IRS regulations require that the payment processor reports on the form the total gross amount of payment card transactions that were processed throughout the calendar year. This means that they are reporting the total dollar amount of all payment transactions without taking into account any adjustments that may have occurred, such as credits or refunded amounts, discounts, fees (processing fees), or any other amounts that may be deducted from your income. Obviously you will want to keep detailed records(I’m sure you already do!) to make sure that you can correctly calculate the amount to be reported and make sure this corresponds with your P&L.
If you bought or sold your business during the year there may be income included that happened before you purchased or even after you sold the business if the TIN or business name that is associated with the credit card terminal was not updated after the sale/purchase.
There are some circumstances where a merchant may share their terminal with another person or business- then the 1099-k would include the sales of the other business as well as your own. You will need to have detailed records to show you paid out that income to the business.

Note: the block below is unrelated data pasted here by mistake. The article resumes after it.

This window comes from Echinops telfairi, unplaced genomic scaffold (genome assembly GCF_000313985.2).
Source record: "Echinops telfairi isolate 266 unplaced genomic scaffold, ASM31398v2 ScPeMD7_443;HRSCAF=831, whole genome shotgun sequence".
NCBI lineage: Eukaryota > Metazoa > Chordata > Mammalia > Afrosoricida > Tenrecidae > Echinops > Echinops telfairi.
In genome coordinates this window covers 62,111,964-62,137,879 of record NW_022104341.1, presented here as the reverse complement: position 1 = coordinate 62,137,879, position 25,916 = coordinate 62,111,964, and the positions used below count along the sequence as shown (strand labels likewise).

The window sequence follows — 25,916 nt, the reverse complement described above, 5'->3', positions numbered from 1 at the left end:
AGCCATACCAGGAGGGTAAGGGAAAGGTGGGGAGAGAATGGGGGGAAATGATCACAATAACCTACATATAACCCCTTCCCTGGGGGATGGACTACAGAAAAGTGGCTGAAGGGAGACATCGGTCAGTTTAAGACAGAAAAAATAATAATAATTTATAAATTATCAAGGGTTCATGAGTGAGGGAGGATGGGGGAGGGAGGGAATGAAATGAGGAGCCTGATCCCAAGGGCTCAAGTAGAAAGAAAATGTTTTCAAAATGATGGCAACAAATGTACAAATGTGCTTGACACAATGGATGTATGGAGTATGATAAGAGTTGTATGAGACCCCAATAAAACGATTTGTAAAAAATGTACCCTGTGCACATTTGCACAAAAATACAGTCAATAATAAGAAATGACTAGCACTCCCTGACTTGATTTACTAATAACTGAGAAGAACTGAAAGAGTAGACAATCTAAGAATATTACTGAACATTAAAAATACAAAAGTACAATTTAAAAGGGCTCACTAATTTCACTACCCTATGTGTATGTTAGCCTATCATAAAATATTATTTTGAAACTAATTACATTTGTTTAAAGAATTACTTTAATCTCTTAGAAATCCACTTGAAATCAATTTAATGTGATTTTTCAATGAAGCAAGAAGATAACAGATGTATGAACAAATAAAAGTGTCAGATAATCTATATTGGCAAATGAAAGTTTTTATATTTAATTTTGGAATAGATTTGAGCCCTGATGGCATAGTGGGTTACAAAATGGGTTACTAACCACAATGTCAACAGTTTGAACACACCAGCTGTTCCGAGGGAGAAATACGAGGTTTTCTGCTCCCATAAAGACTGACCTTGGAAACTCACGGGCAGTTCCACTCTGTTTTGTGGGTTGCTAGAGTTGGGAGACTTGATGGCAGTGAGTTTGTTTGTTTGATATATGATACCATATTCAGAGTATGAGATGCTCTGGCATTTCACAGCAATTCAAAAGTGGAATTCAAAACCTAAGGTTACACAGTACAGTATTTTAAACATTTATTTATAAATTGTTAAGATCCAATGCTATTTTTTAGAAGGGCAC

Sometimes businesses change the way they are structured during the year by changing from a partnership to a sole proprietor or incorporating and fail to notify the merchant service provider, letting them know to associate the terminal with the new entity’s information and tax return.
All of these are scenarios that can cause a hiccup that is better taken care of now, before the end of the year.
If you believe that there may be a discrepancy on your account or have previously heard from your merchant provider stating that you needed to update your account and have yet to take care of it don’t hesitate any longer. Trust me, we do not want to have to police this regulation for the IRS and we certainly do not want to have to hold 28% of your funds! As always, we are here to help and support our business partners in their success! Call Bankcard Brokers today, we welcome any questions you may have about your account or your 1099-k form before crunch time!This article is for informational purposes only, and not meant to substitute for tax advice. If you have questions about a 1099-k you believe you will receive be sure to seek advice from a certified tax accountant.